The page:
NEW YORK (TheStreet) -- Shares of Sealed Air (SEE - Get Report) are diving by 7.14% to $48.91 on heavy trading volume on Thursday afternoon, following weaker-than-expected revenue for the 2016 first quarter.
Before today's market open, the Charlotte, NC-based packaging company reported revenue of $1.59 billion, lower than Wall Street's expectations of $1.61 billion.
Adjusted earnings of 50 cents per share surpassed analysts' estimates of 48 cents per share.
Net sales fell by 8.9% on an as reported basis and 2.4% on a constant dollar basis from last year, the company said. Currency had a negative impact on net sales during the period.
"We delivered first quarter net sales on positive volume and favorable price/mix despite the ongoing economic instability in Latin America," CEO Jerome Peribere said in a statement.
"As we anticipated, adjusted EBITDA was negatively impacted by currency headwinds, divestitures and product rationalization efforts, and formula pricing in our food care division," he added.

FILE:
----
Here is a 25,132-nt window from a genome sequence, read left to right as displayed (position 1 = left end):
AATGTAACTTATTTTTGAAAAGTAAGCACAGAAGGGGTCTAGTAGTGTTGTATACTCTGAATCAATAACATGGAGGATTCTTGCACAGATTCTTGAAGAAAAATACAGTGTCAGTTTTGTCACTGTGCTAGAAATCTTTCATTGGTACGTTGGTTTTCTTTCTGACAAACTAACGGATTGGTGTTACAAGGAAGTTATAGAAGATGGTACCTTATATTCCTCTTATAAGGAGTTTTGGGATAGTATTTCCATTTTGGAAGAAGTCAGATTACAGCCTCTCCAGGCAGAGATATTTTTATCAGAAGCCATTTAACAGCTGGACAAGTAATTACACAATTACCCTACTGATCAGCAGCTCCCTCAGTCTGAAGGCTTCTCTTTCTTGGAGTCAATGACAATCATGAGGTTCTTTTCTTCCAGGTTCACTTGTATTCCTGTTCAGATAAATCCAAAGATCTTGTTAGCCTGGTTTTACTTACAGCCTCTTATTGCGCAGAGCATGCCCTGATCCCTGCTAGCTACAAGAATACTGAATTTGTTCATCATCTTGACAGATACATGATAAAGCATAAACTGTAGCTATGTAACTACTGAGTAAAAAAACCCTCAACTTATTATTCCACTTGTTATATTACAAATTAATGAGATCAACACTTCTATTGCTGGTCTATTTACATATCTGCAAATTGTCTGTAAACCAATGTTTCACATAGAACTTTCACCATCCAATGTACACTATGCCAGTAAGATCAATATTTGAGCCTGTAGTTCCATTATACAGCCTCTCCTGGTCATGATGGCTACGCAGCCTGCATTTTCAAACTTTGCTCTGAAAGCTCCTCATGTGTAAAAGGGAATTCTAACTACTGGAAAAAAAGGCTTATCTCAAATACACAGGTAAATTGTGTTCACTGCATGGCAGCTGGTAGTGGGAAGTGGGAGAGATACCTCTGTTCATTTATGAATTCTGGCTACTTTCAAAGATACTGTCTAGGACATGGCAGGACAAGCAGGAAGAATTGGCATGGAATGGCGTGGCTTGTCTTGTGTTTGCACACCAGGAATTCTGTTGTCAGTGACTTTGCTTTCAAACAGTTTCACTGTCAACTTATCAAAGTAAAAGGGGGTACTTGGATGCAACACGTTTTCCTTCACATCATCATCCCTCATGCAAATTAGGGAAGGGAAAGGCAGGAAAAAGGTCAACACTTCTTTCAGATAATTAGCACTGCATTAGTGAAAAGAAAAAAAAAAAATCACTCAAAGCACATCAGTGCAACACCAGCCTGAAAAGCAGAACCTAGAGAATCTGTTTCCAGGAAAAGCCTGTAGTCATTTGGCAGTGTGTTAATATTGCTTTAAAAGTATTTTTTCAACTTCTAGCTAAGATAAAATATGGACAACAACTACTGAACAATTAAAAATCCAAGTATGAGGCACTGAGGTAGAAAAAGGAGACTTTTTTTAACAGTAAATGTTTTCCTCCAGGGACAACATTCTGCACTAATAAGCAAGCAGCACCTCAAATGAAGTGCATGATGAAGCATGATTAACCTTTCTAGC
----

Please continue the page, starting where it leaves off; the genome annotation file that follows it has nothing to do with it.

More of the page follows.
For 2016, Sealed Air forecasts earnings per share between $2.52 and $2.60 on revenue of about $6.8 billion, below analysts' projections.
Analysts are looking for earnings of $2.62 per share on revenue of $6.92 billion for the full year.
So far today, roughly 4.17 million of Sealed Air's shares changed hands compared to its average volume of 1.57 million shares per day.
Separately, TheStreet Ratings Team has a "Buy" rating with a ratings score of B.
The company's strengths can be seen in multiple areas, such as its solid stock price performance, impressive record of earnings per share growth, compelling growth in net income, notable return on equity and expanding profit margins.
The team believes its strengths outweigh the fact that the company has had generally high debt management risk by most measures that we evaluated.
Recently, TheStreet Ratings objectively rated this stock according to its "risk-adjusted" total return prospect over a 12-month investment horizon. Not based on the news in any given day, the rating may differ from Jim Cramer's view or that of this articles's author.
You can view the full analysis from the report here: SEE